Arizona Cardinals 'bought right in' to offseason strength and conditioning program
There is one group of players working out in the weight room under the watchful eye of new strength and conditioning coach Buddy Morris, while another group heads outside to the practice field for instruction from assistants Roger Kingdom and Pete Alosi.
Welcome to Phase One of the NFL's voluntary offseason workout program.
"If you don't have it in the offseason, you're not going to have it in training camp; you're not going to have it in the season. This right now is just as important as showing up for the first game of the season," defensive end Darnell Dockett said. "This is where you win your championship at."
For Dockett and his teammates, the work began three days ago, the first day Morris and his staff was allowed to be hands-on with the players.
"It's our job to help them achieve the highest level of physical preparation using methods and means -- when I say means that's an exercise -- that yield the highest possible results at the lowest cost. Low risk, high reward is a win-win every time," said Morris, named in early March to replace the fired John Lott.
Morris, who had just been hired at the University of Buffalo when the Cardinals called, said he is still learning about the players and spending most of his time teaching them about proper technique.
"I'd rather see things done light and right instead of heavy and horrible," he said Thursday.
Players work out in groups though each individual workout is different.
Morris said he's less concerned about building up a player's strength and instead is focused on improving their movements, getting them to be more efficient so they expend less energy which will enable them to work for a prolonged period of time. In other words, be just as effective in the fourth quarter as they were in the first quarter of games.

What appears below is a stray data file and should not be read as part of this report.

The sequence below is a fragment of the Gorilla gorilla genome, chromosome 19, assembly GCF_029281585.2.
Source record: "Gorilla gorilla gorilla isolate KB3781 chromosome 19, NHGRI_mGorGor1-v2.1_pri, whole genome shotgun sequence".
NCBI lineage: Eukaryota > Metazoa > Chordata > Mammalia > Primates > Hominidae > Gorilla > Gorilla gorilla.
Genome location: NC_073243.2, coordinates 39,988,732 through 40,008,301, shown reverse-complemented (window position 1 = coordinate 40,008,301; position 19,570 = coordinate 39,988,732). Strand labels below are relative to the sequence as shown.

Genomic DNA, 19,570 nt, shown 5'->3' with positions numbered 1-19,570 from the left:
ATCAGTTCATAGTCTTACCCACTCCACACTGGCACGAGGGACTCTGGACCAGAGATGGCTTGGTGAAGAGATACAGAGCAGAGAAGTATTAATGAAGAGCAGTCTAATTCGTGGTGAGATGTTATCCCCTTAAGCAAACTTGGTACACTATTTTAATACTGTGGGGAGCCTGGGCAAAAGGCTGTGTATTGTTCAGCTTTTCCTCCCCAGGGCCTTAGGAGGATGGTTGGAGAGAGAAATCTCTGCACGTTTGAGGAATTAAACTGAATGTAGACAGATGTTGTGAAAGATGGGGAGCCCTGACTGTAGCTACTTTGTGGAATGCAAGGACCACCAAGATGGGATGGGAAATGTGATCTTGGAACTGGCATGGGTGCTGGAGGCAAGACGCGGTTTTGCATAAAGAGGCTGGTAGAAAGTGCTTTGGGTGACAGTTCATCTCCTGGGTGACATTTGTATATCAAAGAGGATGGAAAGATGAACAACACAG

The addition of Kingdom, a two-time Olympic gold medalist and world champion in the 110-meter hurdles, is unique. The Cardinals have never had a speed coach.
"Yes, you can take an average person and make that person faster," he said. "How much faster all depends on where they stand in their genetic makeup."
It's all about improved mechanics, according to Kingdom, who is expected to have his greatest impact on the skilled position players.
"He's a guy that can help me with my running," receiver Michael Floyd said. "I'm going to take everything in and just learn from him because he's been there and done it."
Dockett hadn't always been a big proponent of the offseason program, choosing instead to work out on his own in Florida. That line of thinking has since changed.
"I realized that over the years you have to bond with your guys in the offseason. It's very important. We've got a few guys that aren't here that I'm texting them every day; and I don't care what they say to me, I'm going to literally just blow their text messages up like, ‘We need you here. We need you here; we're trying to do something important here. The schedule came out, we need you here. OK, you're not going to be here the first week we expect you to be here Monday,'" he said.
"I'm loving this. We've got a lot of guys here that are enthusiastic to work. We're a long way from where we want to go as far as conditioning and strength and things like that, but the best thing about it is we're here every day. We're going to grind every day. We're not going to take no days off. And we're going to give the fans what they're paying for."
Though early in the program, and keeping in mind it's voluntary, Morris has been more than pleased with the players' attendance and commitment.
"They have bought right in," he said. "They didn't hire me or Roger (or) Pete to facilitate a program. They hired us to coach athletes and that's what we're going to do."
Craig Grialou, Reporter
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